- You may well wonder what on earth is the basis for such a remark. As a District Staff Officer at Brixham Maritime Rescue Sub Centre (H.M. Coastguard Rescue HQ for S.Devon and SE Cornwall) and an owner of a Tl 99/Aa for two years, l have been keen to see how computers can be applied within an emergency service like ours. As well as being the sole coordinators of all maritime and coastal search and rescue measures for UK waters, we expend considerable effort at Boat Shows etc. encouraging safer actions from the public when they visit our coasts or venture afloat - prevention being so much better than the cure.
Along with one or two other Coastguards and micros, l was able to help demonstrate the potential computers have in planning operational searches - a manual operation which may at present take hours can he done in minutes with computer help. In fact I still use my original demo program for training and practical purposes.
Interestingly as a large proportion of this program negates the need for chart plotting, it lends itself to numerous navigational and position fixing applications for yachtsrnen etc...
On the PR front my Rescue Game program (TI 99/a ExBas) not only saved our publicity department considerable funds but, initially at Southampton Boat Show and latterly at London International Boat Show (Jan 85),
proved one of the star attractions of H.M. Coastguards display stand. So effective was tne game that we are now considering putting the original package into our mobile display vehicles and providing an enhanced (+32k RAM Disk) and more adaptable game for our larger more prestigious events.
I am at present using my TI to look into Database possibilities and now tne TI's powerful string handling capabilities may be of assistance on our administration front with storage and retrieval of statistics and calculations for control of all Coastguard resources.
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[2016 note: Firstly Parco was a retailer - these reviews were to sell goods. They may not be entirely objective!]
TUNNELS OF DOOM - review
Tunnels of Doom
[2016- Despite Tunnels of Doom only receiving 3/5 in an independant review, it has stood the test of time and is a great favourite.]
Eric Seablade squared up to the Zombie. With sword in hand he chose to fight rather than to negotiate or run. Time was running out, and he still had to rescue the King. A check on the monster status report revealed that his adversary had a weakness - a low mobility factor. A walkover it was not, though. A battle of wits and strength ensued, and only after using his Lightning Rod did Eric emerge triumphant. He used one of his special powers to check for secret doors in the tunnel ahead, and having found one, used another special power to listen for hidden dangers. Who could say what lay behind the door ...... ??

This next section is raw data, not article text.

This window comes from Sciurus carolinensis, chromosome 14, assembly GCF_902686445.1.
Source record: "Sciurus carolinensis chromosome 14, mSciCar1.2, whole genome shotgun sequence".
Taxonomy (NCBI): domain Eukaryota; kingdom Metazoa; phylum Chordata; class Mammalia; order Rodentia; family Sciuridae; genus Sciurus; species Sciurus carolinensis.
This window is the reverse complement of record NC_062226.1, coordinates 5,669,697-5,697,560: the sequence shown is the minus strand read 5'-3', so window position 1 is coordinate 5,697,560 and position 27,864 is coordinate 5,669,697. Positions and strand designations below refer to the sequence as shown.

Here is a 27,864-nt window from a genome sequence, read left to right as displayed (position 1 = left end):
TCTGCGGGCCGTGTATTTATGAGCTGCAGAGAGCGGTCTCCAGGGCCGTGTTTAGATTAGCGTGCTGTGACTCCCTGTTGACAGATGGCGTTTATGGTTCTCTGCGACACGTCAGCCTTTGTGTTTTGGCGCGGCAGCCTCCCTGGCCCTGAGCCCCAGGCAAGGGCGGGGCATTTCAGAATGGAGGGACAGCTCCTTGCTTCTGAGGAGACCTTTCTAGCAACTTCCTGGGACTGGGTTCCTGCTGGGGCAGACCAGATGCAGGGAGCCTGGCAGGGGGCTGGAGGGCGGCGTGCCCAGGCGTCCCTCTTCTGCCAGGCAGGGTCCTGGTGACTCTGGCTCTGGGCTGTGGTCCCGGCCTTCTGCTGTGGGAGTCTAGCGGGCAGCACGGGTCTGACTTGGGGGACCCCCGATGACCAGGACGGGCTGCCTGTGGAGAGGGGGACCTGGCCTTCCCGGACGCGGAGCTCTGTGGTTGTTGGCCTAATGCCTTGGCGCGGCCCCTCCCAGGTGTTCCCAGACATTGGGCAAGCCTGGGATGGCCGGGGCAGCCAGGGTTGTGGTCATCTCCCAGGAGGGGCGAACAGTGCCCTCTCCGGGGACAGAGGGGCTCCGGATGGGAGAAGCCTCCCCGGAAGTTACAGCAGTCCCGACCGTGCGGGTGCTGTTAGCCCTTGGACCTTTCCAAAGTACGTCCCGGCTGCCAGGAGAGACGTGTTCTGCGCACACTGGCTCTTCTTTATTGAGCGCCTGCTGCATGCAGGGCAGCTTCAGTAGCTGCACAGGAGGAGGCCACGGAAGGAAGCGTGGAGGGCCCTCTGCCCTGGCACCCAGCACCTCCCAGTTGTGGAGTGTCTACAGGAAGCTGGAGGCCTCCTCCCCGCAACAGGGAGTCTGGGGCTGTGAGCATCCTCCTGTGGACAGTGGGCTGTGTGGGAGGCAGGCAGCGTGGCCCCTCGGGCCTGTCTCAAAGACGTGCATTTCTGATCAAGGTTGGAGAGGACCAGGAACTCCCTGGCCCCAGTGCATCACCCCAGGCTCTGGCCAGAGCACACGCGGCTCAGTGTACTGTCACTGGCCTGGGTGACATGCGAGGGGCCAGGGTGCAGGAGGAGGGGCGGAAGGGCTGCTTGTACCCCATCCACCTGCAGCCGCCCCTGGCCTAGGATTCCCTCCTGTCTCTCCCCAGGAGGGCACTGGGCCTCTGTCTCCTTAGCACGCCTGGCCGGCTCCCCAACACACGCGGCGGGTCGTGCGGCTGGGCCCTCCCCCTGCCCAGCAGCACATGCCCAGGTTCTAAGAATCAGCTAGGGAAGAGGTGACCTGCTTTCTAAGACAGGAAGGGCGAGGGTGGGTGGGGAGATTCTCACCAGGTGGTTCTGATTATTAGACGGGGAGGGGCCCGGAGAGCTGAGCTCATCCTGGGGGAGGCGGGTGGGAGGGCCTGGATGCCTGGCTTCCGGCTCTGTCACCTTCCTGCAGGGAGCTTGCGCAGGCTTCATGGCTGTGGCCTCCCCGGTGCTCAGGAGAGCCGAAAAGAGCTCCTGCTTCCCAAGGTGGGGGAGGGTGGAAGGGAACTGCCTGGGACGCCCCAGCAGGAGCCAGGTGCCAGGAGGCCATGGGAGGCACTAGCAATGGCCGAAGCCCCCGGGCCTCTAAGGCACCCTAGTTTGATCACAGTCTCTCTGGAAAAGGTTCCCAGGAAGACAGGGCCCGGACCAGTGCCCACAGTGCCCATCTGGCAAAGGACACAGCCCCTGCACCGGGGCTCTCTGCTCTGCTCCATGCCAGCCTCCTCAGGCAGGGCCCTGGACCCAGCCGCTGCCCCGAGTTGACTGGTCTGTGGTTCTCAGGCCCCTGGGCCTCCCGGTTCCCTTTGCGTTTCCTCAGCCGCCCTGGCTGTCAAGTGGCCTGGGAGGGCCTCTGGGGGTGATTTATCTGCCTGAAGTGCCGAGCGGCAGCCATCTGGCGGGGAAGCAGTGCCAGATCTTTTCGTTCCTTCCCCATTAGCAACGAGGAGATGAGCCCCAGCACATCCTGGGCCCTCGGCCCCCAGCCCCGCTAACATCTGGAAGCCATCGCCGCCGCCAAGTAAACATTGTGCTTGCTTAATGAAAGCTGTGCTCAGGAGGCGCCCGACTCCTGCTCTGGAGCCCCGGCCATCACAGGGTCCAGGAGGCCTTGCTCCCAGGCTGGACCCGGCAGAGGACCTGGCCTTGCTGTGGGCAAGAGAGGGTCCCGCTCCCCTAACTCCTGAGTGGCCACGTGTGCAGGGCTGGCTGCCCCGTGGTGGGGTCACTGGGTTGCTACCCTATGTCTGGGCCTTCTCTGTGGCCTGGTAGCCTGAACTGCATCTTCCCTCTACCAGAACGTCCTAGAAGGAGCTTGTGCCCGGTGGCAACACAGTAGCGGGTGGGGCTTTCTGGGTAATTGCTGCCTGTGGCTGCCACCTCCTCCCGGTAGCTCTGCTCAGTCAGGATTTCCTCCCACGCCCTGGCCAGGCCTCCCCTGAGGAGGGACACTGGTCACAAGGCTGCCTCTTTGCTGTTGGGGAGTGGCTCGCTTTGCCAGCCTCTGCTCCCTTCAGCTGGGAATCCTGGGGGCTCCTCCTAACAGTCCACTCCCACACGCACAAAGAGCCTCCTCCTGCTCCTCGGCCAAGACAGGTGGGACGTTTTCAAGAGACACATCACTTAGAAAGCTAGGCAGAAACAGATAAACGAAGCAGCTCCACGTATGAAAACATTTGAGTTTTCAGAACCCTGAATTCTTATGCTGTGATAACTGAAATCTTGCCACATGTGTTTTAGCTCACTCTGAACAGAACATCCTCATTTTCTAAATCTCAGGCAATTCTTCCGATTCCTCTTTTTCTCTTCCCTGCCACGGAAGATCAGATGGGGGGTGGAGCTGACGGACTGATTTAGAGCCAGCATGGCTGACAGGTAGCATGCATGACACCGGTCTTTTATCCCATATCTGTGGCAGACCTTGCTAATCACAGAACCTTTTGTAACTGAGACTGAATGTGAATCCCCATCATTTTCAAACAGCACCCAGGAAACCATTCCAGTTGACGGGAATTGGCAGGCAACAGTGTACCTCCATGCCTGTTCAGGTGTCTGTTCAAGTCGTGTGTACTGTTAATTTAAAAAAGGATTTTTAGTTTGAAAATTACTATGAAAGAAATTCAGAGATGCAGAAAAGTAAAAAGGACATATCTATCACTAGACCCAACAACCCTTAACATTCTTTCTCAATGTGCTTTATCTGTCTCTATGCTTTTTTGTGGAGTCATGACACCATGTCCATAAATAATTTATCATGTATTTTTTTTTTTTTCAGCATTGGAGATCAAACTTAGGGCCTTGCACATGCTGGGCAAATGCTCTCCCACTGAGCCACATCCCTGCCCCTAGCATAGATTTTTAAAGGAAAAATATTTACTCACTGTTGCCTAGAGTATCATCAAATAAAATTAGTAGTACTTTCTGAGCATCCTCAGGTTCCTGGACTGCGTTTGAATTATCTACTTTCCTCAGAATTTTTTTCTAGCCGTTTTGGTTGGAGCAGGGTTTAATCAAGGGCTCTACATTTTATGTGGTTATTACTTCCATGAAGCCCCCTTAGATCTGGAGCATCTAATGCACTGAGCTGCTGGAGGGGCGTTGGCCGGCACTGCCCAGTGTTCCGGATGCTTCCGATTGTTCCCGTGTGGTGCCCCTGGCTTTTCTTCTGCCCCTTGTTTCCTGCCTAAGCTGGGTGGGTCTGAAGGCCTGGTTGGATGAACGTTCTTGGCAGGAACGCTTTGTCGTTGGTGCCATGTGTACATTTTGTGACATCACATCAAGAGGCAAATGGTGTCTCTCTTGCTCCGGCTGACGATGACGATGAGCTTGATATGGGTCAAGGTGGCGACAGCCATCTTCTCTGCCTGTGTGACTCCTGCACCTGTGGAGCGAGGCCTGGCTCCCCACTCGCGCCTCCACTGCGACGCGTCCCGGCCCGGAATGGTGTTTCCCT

We are often asked to describe new modules as they appear. TUNNELS OF DOOM is one that frequently crops up - the truth is that it is hardly new. It appears that a combination of spasmodic scarcity, comparitively high price, and lack of publicity has left this rather brilliant work out of the public eye. The funny thing is that these elements have now contributed to the modules' belated fame, and we find what amounts to a cult following.
To capture on the written page the essence of the game is well nigh impossible, so here I am - prize mug - trying to do just that.
Imagine 10 floors (that is the maximum option), each with a maze of corridors and rooms to explore. Down there - somewhere! - are the objects of your quest, and on the way there will be a variety of challenges and surprises to cope with. Not such an unusual scenario, maybe, but the sheer complexity in the structure of the game, and the spectrum of options available to you are guaranteed to keep you totally absorbed.
Appeal is increased by the fact that this is NOT just a text adventure. Certainly choices must be made, and strategy IS crucial, but at all times there is graphic representation of what is happening. 3D views of corridors (movement here is not sluggish as in some TI Basic '3D mazes'), status reports, maps, plan views of rooms; all maintain interest and bring you into the situation. Monsters and adversaries appear on the screen, and battle scenes are enacted with moving characters, weapons and missiles.
Right from the start there are choices to make - your 'party' may comprise up to four, and there is a range of character types to select from, each having their own unique characteristics and abilities. I will not provide here any more in the way of detail regarding the focal points and personalities of the game. This is partly to let you find out for yourself, partly because having begun I would not know when to stop.
Suffice to say that Tunnels of Doom Compares to Invaders in the same way that a T-Bone Steak does to Corned Beef - to be taken seriously, to be savoured, and so much more to get your teetn into!